While runaway teens aren’t exactly a groundbreaking subject in Young Adult fiction, Solace of the Road is unique in its telling. Siobhan Dowd’s characterization nears perfection. Holly/Solace takes off with nearly forty pounds, but manages to blow it all on the first leg of her journey (Oxford), instead of squirreling it away carefully to last the entire trip. Holly’s judgments are split-second, instead of well considered and reasoned. When, for example, she finally decides to break her own moral code and shoplift, she nicks a pretty, floaty dress, instead of food. And, like most teens, her talent for denial serves her valiantly all the way to Ireland.

Solace of the Road distinguishes itself from standard teen fiction thematically, as well. While Holly meets one or two creeps on the road, most people who help her out do so out of human kindness—as would be the case in real life. This is not a dark teen novel, but rather one in which ordinary goodness shines through—to the reader and, in the end, to Holly as well. When back with Fiona and Ray at the novel’s conclusion, Holly realizes what she has experienced when talking with a therapist:

Other times I tell her [the therapist] about everyone I met on my travels. I show her the map and describe the good people on it who were like guardian angels because they did something to help me and asked for nothing back.

Chloe, who told me about Thule.
Kim, who gave me a sandwich.
The magnet man.
The boy on the motorbike, whose name I never knew, and Kirk, even, with his truckload
of pigs.
Sian, who said I had a figure like a dancer.

And Phil with his sad vegan eyes giving me the cake with pretend candles, and God is sitting in him still, I bet you, and he’s taking the scenic routes and chasing the white dividers in his cheese truck, planning his next move.

All these people—Phil the Vegan Truck Driver easily the best among them—help Holly on her journey, and only want the best for her, though they think she’s an eighteen-year-old off to elope with a sketchy boyfriend. Call me naïve, but I suspect this is what happens in the majority of similar situations, and level-headed realism instead of stylized darkness is refreshing to read in a teen novel. Enjoy this one on the road.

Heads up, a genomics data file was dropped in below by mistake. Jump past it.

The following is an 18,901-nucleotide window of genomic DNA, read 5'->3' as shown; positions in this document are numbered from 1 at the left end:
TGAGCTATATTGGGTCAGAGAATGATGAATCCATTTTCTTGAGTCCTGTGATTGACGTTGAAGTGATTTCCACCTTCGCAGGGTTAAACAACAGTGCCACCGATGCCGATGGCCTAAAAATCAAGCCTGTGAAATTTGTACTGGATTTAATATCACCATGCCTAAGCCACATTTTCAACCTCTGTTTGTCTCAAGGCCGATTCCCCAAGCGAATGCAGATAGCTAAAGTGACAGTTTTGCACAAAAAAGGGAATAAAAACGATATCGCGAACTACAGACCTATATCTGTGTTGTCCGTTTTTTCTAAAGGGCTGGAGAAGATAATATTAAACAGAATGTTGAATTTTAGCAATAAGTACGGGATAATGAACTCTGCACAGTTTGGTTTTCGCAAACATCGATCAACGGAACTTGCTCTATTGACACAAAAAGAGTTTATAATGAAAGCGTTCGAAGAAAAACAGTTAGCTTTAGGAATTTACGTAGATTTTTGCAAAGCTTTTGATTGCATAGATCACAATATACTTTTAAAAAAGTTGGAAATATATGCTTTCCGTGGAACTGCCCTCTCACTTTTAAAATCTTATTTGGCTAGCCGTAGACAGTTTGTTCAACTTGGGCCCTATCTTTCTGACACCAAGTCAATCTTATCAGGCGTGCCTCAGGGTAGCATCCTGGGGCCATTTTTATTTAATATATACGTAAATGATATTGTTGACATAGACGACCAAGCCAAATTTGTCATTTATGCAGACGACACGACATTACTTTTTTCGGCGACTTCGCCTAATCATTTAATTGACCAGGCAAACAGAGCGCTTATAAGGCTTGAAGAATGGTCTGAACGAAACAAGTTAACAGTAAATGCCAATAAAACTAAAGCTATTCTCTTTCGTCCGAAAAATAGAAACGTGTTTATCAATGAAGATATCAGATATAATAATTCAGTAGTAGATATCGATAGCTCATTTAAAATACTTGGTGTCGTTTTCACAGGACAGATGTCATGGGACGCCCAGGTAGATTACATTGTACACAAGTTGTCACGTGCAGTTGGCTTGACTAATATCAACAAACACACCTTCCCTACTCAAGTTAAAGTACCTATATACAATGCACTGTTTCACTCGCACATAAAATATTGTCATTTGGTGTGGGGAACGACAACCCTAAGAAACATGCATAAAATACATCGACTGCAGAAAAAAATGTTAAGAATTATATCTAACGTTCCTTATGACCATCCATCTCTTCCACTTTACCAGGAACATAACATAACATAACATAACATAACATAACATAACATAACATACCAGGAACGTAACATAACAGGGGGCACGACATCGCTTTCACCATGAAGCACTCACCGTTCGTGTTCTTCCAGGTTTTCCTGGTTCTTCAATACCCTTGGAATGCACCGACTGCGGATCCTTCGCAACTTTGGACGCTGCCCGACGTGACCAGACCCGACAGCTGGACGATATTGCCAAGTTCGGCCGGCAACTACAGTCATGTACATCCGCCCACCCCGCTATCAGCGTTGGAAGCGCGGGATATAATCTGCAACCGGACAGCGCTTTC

Solace of the Road
By Siobhan Dowd
U.K. edition
David Fickling Books
London, 2009
Copy Purchased


U.S. edition due October 13, 2009.

I have to admit I hate the cover. I am so tired of the back of teen girls’ heads. Can someone please put a stop to this? Please?

Thursday, June 11, 2009

Poetry Friday

This week's Poetry Friday will be hosted by Brian Jung at Critique de Mr. Chompchomp. Enjoy!

Review: Missing, by Karin Alvtegen

By Karin Alvtegen


Missing, by Karin Alvtegen, is a psychological thriller published for adults that will entrance teen readers as well. Missing is perfect for teens for two primary reasons: 1) The central mystery alternates with flashbacks to the heroine’s teen years and 2) the heroine, Sybilla, resolves Missing’s unique mystery with the help of a 15-year-old schoolboy.

Sybilla Forsenstrom lives on the streets in Stockholm, a life she has chosen since escaping an emotionally-abusive mother, neglectful father, and a stint in a mental institution. Every so often, Sybilla cleans herself up, dresses in a professional suit, and charms wealthy businessmen into buying her dinner and a room of her own in a fancy hotel. One night her luck runs out: a traveling businessman, who treats her to dinner and books her a room in Stockholm’s nicest hotel, is murdered and brutalized during the night. Sybilla becomes the prime suspect and begins a life on the run.